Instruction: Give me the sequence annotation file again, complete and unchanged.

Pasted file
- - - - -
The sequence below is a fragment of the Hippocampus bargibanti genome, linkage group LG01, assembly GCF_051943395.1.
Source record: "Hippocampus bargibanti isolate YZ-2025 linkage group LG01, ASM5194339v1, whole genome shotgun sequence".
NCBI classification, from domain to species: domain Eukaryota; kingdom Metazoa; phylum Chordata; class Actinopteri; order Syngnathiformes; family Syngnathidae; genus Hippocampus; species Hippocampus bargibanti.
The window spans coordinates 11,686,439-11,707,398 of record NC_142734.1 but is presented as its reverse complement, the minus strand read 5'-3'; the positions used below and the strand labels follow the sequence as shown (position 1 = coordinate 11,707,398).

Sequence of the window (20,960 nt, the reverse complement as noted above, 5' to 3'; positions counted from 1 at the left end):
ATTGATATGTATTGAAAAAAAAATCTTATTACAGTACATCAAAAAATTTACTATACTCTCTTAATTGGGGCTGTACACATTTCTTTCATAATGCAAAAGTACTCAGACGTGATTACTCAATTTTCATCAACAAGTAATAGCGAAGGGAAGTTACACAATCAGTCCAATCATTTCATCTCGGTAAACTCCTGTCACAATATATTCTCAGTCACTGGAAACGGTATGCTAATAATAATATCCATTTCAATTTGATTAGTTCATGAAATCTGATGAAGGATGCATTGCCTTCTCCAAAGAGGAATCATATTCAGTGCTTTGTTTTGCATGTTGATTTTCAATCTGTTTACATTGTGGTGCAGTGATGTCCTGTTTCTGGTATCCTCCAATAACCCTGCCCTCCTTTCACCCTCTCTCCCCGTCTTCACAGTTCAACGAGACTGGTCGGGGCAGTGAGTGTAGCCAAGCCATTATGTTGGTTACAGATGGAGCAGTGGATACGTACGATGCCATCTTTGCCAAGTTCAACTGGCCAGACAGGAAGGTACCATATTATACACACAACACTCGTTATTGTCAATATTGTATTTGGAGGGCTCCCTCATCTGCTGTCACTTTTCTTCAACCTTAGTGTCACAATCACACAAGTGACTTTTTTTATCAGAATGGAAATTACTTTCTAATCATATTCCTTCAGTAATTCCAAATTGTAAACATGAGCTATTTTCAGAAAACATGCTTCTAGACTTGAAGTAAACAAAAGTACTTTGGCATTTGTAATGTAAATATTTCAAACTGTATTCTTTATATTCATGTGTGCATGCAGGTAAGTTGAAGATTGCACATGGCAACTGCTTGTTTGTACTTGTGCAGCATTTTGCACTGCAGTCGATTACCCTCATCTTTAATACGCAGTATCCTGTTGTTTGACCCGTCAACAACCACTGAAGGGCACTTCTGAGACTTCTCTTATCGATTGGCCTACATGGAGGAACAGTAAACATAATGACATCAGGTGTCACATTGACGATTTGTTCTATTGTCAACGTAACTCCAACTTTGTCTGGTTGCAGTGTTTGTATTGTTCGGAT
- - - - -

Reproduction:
The sequence below is a fragment of the Hippocampus bargibanti genome, linkage group LG01, assembly GCF_051943395.1.
Source record: "Hippocampus bargibanti isolate YZ-2025 linkage group LG01, ASM5194339v1, whole genome shotgun sequence".
NCBI classification, from domain to species: domain Eukaryota; kingdom Metazoa; phylum Chordata; class Actinopteri; order Syngnathiformes; family Syngnathidae; genus Hippocampus; species Hippocampus bargibanti.
The window spans coordinates 11,686,439-11,707,398 of record NC_142734.1 but is presented as its reverse complement, the minus strand read 5'-3'; the positions used below and the strand labels follow the sequence as shown (position 1 = coordinate 11,707,398).

Sequence of the window (20,960 nt, the reverse complement as noted above, 5' to 3'; positions counted from 1 at the left end):
ATTGATATGTATTGAAAAAAAAATCTTATTACAGTACATCAAAAAATTTACTATACTCTCTTAATTGGGGCTGTACACATTTCTTTCATAATGCAAAAGTACTCAGACGTGATTACTCAATTTTCATCAACAAGTAATAGCGAAGGGAAGTTACACAATCAGTCCAATCATTTCATCTCGGTAAACTCCTGTCACAATATATTCTCAGTCACTGGAAACGGTATGCTAATAATAATATCCATTTCAATTTGATTAGTTCATGAAATCTGATGAAGGATGCATTGCCTTCTCCAAAGAGGAATCATATTCAGTGCTTTGTTTTGCATGTTGATTTTCAATCTGTTTACATTGTGGTGCAGTGATGTCCTGTTTCTGGTATCCTCCAATAACCCTGCCCTCCTTTCACCCTCTCTCCCCGTCTTCACAGTTCAACGAGACTGGTCGGGGCAGTGAGTGTAGCCAAGCCATTATGTTGGTTACAGATGGAGCAGTGGATACGTACGATGCCATCTTTGCCAAGTTCAACTGGCCAGACAGGAAGGTACCATATTATACACACAACACTCGTTATTGTCAATATTGTATTTGGAGGGCTCCCTCATCTGCTGTCACTTTTCTTCAACCTTAGTGTCACAATCACACAAGTGACTTTTTTTATCAGAATGGAAATTACTTTCTAATCATATTCCTTCAGTAATTCCAAATTGTAAACATGAGCTATTTTCAGAAAACATGCTTCTAGACTTGAAGTAAACAAAAGTACTTTGGCATTTGTAATGTAAATATTTCAAACTGTATTCTTTATATTCATGTGTGCATGCAGGTAAGTTGAAGATTGCACATGGCAACTGCTTGTTTGTACTTGTGCAGCATTTTGCACTGCAGTCGATTACCCTCATCTTTAATACGCAGTATCCTGTTGTTTGACCCGTCAACAACCACTGAAGGGCACTTCTGAGACTTCTCTTATCGATTGGCCTACATGGAGGAACAGTAAACATAATGACATCAGGTGTCACATTGACGATTTGTTCTATTGTCAACGTAACTCCAACTTTGTCTGGTTGCAGTGTTTGTATTGTTCGGAT